On December 11 I took my son to the local clinic of one of the area's major health conglomerates, who then sent a prescription to a local pharmacy. When the pharmacy called my insurance company, the were told that unless the clinic called them to "pre-authorize" the medication, they would only cover the issue of a single dose at a time (with co-pay for each dose). I immediately went to the clinic to relay this information, and over the next five days the pharmacy further contacted the clinic twice, all to no avail (the clinic did not call the insurance company). I then faxed the clinic administrator on the 16th (have never received any kind of response), went to the clinic again in person on the 18th, and finally bought a single dose (with a co-pay) on the 18th.
At this point I contacted my insurance company directly, who told me exactly what the pharmacy had said from the beginning: if the clinic would only call in a pre-authorization, they would cover the issuance of six doses (with a single co-pay), but they had absolutely no record of contact by the clinic. I faxed this to the clinic administrator and again never received a response.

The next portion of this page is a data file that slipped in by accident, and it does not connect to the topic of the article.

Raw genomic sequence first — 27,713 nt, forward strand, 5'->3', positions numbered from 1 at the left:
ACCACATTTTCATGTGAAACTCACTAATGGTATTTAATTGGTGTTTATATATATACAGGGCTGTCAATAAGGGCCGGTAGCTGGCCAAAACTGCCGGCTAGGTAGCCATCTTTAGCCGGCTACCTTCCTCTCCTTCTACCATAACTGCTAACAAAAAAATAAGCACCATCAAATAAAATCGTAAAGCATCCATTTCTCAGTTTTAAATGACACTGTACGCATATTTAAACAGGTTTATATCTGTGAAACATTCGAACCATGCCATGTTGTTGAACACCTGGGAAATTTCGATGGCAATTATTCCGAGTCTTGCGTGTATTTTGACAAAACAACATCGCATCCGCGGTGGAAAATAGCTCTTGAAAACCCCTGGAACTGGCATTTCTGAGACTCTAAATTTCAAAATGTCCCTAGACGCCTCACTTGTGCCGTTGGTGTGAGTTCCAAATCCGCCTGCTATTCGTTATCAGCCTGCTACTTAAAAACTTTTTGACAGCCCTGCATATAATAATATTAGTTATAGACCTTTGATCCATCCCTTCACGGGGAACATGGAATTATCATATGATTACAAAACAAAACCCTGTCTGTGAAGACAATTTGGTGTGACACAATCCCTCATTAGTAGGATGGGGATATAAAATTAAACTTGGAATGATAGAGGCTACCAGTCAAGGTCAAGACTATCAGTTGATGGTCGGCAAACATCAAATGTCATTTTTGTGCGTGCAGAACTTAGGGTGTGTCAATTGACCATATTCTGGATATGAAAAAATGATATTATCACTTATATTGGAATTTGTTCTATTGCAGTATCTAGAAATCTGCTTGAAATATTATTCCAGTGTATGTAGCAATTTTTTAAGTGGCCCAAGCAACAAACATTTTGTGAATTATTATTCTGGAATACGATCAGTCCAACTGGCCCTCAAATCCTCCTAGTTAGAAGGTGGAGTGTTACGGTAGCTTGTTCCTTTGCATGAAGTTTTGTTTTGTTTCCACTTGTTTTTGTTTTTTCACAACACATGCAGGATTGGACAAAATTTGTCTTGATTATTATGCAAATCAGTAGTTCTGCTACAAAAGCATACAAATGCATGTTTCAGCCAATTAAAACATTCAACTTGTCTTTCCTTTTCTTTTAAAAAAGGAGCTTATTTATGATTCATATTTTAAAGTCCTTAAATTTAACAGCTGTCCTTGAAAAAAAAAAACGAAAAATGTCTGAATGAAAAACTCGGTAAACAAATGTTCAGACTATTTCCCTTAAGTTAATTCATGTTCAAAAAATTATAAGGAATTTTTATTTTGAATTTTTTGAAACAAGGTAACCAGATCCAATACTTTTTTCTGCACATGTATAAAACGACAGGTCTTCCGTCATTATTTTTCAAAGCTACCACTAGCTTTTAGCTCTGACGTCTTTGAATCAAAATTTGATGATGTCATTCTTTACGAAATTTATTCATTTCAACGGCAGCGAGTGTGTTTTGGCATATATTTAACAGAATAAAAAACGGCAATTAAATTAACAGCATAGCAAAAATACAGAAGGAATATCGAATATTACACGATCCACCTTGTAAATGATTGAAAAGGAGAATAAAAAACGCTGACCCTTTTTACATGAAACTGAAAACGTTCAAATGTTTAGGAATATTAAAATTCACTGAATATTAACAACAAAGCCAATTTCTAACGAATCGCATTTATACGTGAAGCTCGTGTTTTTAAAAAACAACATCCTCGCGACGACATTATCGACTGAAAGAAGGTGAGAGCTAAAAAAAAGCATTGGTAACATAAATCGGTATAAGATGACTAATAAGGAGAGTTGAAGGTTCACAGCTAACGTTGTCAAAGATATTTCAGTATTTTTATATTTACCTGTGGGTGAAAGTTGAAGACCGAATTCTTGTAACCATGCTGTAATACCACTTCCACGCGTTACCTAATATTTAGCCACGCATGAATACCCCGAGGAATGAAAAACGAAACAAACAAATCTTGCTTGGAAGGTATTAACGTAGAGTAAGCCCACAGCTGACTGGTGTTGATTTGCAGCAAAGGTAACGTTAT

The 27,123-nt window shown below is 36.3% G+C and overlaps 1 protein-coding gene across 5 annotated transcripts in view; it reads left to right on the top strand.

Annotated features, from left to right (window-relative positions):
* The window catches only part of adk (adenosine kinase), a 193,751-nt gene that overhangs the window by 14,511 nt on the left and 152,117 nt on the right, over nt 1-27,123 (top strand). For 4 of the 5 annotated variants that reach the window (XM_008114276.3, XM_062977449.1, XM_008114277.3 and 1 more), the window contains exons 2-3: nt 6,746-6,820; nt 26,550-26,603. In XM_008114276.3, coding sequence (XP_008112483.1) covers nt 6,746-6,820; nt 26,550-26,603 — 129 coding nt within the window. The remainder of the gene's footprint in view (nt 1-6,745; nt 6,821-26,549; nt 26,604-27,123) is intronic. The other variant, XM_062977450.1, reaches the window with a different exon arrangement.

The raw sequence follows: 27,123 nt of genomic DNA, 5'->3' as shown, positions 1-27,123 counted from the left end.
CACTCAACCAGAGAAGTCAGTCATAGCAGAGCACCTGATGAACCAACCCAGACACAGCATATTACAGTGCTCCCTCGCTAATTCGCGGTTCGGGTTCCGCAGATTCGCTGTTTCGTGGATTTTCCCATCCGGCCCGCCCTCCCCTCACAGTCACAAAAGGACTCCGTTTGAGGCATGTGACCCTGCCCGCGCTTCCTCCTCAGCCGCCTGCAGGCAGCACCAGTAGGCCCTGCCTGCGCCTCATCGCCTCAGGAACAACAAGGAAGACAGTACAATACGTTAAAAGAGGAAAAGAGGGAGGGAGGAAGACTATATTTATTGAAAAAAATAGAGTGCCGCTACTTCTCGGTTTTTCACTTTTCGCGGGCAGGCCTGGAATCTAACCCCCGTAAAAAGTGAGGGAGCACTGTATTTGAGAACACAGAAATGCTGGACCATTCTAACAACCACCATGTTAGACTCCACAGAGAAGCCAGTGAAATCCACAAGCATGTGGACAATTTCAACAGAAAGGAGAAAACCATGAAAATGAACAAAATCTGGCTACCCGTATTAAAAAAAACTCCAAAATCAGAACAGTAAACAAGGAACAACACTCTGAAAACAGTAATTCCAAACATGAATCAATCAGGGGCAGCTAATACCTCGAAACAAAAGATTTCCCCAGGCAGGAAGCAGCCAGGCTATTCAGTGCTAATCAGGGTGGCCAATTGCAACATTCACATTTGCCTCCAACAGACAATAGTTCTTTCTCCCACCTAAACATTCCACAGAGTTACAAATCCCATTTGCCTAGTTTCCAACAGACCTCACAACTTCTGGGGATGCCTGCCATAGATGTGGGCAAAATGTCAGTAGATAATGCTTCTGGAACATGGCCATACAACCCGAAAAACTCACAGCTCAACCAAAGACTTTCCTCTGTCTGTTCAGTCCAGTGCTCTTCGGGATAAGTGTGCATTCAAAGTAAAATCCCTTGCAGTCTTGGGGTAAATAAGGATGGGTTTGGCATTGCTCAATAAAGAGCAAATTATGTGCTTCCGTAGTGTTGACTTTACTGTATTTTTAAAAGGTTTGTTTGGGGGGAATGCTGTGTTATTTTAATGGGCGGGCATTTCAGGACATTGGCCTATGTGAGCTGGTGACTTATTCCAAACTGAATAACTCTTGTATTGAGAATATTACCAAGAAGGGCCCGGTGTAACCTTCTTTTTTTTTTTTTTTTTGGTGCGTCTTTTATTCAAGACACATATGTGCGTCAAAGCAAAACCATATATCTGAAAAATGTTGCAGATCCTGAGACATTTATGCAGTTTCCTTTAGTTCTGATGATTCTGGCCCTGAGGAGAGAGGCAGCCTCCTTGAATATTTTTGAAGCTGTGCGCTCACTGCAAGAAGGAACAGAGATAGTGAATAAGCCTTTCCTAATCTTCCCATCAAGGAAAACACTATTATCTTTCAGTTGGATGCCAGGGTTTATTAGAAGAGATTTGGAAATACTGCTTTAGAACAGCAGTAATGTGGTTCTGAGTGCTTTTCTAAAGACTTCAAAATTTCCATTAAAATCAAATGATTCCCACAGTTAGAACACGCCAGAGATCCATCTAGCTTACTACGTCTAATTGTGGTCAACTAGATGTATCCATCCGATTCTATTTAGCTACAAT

My family health insurance premiums are almost $8,000/year, paid with my social security and military disability pensions, for which the COLA over the past five years has been laughably small. Furthermore, these tiny COLA increases were in actual fact immediately taken away by a corresponding increase in Medicare payments. That's right, senior citizens have in fact received no increase at all.
Many think of the oil companies as obsessed with greed, but out of curiosity I checked the Vanguard (one of the largest mutual fund companies in the US) site to find comparable profit margins. Is there a single senior citizen among us who could even imagine this kind of return?
Yes, these conglomerates portray themselves as "non-profit," but that means only that they conduct many self-serving functions during which they remind everyone ad nauseam of "how much they care about us," after which the Big Shots share the remaining money.
Robert E. Ballay